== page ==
Alcoa’s (NYSE: AA) fourth quarter earnings beat analyst consensus despite tough macro trends due to ongoing trade wars and lower demand for aluminum along with improved supplies resulting in a price decline of about 20% last year.
The company’s adjusted earnings came in at $0.66 per share surpassing street estimates of $0.62 per share. It’s worth noting that for the same period last year, EPS was $1.04. The decline in earnings was primarily due to a drop in commodity prices which impacted the bottom line.
Revenue for the fourth quarter was $3.34 billion, which was in line with analyst estimates of $3.35 billion and saw an increase of 5% sequentially. The improvement in top line was a result of a spike in metal prices in the first half of 2018 and debt reduction measures taken by the firm.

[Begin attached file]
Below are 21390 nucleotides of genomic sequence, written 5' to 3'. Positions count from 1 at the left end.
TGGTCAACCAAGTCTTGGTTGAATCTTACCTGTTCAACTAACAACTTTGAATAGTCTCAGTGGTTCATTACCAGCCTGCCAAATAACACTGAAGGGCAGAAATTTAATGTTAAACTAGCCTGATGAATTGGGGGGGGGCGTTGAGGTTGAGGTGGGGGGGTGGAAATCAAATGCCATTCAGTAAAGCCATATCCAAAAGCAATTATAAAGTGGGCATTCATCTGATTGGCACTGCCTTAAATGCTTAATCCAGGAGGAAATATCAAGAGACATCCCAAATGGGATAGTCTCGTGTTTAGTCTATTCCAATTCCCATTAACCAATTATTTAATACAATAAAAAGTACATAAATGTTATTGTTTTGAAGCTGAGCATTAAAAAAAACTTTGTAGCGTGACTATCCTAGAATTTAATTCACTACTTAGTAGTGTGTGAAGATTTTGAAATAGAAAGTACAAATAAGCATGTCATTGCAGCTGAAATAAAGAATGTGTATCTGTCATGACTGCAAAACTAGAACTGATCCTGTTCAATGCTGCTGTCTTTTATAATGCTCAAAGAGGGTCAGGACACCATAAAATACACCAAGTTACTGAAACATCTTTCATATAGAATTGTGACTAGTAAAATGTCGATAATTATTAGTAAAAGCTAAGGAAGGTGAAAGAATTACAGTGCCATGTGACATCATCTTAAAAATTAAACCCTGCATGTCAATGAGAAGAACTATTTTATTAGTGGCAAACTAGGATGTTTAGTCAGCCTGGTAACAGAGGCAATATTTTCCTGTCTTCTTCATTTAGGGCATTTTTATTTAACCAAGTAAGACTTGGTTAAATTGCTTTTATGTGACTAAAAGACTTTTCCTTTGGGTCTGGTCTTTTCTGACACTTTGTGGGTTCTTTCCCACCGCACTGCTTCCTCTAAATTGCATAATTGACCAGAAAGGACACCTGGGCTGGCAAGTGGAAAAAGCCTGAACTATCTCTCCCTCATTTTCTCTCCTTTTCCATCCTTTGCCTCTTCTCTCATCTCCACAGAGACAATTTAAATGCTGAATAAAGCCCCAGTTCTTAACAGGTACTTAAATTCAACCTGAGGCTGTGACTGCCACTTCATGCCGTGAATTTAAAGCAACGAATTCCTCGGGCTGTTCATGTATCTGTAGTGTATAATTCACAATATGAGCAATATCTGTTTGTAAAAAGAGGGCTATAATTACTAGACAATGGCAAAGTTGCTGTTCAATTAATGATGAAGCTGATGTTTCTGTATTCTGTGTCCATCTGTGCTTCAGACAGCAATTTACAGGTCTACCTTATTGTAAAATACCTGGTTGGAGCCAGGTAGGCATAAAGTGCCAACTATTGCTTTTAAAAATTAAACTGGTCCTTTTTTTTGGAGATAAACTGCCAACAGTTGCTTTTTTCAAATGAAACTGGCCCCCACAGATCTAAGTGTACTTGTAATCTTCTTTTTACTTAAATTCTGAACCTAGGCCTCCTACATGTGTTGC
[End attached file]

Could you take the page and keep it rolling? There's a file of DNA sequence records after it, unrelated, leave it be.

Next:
Last quarter, the company stopped production at Aviles and La Coruna plants due to lower productivity and increased costs. It also retrenched 686 workers who were working in both the plants. Alcoa expects the plant-closure related charges to be in the range of $90 million to $115 million.
Today, it has inked a temporary agreement with ousted employees and upon approval, the company plans to pay the entire amount in 2019. The plant closures are expected to contribute $70 million to $80 million more to the bottom line every year starting from Q3 2019.
On the market outlook front, the company expects the aluminum deficit for 2019 to come in the range of 1.7 million and 2.1 million metric tons and 3% to 4% growth in demand. Alumina is forecasted to become a surplus market due to stockpiling in China and lower global demand while bauxite continues the trend from last year to be a surplus market, primarily due to bumping up of stocks by China.
Post the earnings announcement, Alcoa’s stock was marginally down by 0.6% after the bell. Shares of the company have dwindled nearly 50% last year.
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